Shingles treatment can take many forms, but in truth are not treatments. Rather, shingles treatments are intended to manage the patient’s pain. Multiple medications may be tried prior to the patient finding relief. One of these medications is tricyclic antidepressants. These medications can prevent neurons from releasing and absorbing certain chemicals.
Shingles is a virus related to the chicken pox. Any individual who has had chicken pox, has the shingles virus lying dormant in her body. After trauma or undergoing extreme stress, the virus can become active. The virus can appear at any time in an individual of any age. The elderly and those with compromised immune systems are particularly at risk for developing shingles.
The virus first presents itself in the form or a red rash that may or may not have blisters. The rash mayor may not be painful, depending on the individual. Quickly, the patient will then come under extreme amounts of pain. The shingles virus attacks a patient’s nerve endings; it is this attacking that causes the patient's pain.
As mentioned earlier, there is no treatment for shingles. Shingles cures itself over time. Depending on its location, shingles can take weeks to months to resolve itself. As there is no treatment, physicians focus on managing the patient’s pain and preventing the virus from spreading to others.
Tricyclic Antidepressant Treatments
Tricyclic antidepressants were developed in the 1950’s and were initially used as a psychiatric medication. In recent years, these medications have been replaced by modern antidepressant medications. These medications work by preventing the brain from reabsorbing serotonin and norepinephrine. These two hormones create happiness in a persons’ brain. When depressed, the body’s ability to release and not reabsorb these hormones is compromised.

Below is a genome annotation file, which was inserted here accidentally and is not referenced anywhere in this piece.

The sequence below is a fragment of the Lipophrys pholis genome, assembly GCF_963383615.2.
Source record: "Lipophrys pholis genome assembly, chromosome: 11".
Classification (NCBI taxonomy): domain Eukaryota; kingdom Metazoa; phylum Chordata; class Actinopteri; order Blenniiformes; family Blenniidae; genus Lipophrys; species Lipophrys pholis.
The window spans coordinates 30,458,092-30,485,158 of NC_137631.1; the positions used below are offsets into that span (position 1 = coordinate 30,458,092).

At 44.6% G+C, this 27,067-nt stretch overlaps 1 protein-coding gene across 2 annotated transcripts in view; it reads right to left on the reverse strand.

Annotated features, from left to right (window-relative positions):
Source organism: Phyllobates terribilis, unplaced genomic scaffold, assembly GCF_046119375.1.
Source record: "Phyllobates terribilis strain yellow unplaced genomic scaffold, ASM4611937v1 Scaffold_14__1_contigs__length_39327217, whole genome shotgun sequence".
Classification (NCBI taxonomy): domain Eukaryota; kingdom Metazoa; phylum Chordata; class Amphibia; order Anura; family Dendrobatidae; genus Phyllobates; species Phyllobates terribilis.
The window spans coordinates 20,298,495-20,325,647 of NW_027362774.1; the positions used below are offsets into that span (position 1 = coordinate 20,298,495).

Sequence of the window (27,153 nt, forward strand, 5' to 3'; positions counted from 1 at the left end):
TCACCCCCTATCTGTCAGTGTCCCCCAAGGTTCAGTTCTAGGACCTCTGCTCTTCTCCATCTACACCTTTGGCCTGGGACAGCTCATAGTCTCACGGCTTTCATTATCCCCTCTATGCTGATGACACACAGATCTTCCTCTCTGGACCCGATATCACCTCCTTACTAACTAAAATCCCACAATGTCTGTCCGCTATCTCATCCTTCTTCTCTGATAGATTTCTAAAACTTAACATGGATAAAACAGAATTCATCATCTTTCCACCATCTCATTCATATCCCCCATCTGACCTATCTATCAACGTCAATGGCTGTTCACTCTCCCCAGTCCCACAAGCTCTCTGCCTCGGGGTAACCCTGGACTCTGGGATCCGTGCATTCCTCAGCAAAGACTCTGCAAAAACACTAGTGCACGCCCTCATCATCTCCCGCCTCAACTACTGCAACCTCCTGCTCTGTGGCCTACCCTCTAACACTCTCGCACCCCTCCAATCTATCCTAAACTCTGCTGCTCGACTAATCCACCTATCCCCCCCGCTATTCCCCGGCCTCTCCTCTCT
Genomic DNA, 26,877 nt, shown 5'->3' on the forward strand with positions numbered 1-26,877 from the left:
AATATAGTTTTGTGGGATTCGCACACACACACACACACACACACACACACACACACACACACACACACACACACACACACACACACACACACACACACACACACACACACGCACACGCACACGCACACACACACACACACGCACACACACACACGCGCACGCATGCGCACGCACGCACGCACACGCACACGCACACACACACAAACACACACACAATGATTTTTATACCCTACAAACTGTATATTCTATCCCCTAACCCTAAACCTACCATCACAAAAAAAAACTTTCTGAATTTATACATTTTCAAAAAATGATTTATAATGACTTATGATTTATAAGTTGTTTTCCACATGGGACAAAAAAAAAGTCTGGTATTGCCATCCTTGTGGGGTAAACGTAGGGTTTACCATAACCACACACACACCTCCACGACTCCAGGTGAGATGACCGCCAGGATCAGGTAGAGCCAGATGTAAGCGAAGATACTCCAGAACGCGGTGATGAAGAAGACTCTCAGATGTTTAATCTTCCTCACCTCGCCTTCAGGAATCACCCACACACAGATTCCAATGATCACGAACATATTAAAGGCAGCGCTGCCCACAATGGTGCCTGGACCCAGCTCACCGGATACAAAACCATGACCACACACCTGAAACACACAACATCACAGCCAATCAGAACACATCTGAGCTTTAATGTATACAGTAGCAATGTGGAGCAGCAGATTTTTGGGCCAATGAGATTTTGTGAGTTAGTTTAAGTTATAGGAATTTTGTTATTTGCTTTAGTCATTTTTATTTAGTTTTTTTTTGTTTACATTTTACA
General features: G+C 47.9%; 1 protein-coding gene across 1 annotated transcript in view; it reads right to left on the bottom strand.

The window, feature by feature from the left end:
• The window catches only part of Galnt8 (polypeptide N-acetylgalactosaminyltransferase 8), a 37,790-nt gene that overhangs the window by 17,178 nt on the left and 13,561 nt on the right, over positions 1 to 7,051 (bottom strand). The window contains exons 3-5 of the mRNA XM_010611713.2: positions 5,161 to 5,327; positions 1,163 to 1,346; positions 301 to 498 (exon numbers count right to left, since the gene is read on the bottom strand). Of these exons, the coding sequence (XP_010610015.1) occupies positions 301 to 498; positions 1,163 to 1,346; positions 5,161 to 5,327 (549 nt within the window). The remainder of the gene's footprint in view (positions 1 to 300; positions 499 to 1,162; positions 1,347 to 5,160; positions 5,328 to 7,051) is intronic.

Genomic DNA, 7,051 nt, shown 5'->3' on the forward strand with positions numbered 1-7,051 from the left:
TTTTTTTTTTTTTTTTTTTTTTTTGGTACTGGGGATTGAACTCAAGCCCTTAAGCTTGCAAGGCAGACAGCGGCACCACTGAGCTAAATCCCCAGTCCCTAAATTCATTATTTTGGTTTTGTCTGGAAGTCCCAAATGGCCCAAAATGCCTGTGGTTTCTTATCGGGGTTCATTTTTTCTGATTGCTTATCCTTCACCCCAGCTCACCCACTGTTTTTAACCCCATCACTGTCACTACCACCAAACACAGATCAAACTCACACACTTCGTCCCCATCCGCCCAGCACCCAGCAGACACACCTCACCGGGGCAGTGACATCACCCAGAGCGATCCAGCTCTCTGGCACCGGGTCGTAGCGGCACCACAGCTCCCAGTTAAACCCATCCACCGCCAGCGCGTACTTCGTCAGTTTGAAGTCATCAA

Antidepressant medications, including tricyclic antidepressants, work to prevent the body from reabsorbing serotonin. When serotonin is not reabsorbed, a patient begins to feel happy once again.
Why Tricyclic Antidepressants Are Used
Tricyclic antidepressants are used to treat shingles because they will assist the brain in releasing serotonin to counteract the release of pain from the affected nerve endings. Releasing more serotonin and preventing the released serotonin from being reabsorbed inappropriately can assist a patient to not feel the total amount of pain released by their nerves.
The difficulty with these antidepressants is that they often take an extended period of time before taking affect. As such, the patient can be in pain until the medications are fully absorbed by the body. Because of this, these medications are often combined with pain medications that will quickly take effect and reduce the amount of pain. Moreover, antidepressants often have side effects. These side effects include a worsening of the depression symptoms, a reduction in sexual desire and weight gain. These side effects often make patients unwilling to take antidepressants to treat their shingles.
Antidepressants also cannot be immediately ceased to be ingested. Rather, patients on antidepressants must be weaned from them over an extended period of time. While any physician can prescribe and manage antidepressants, psychiatrists are often more experienced in the different types of medications available and which may work for individual patients.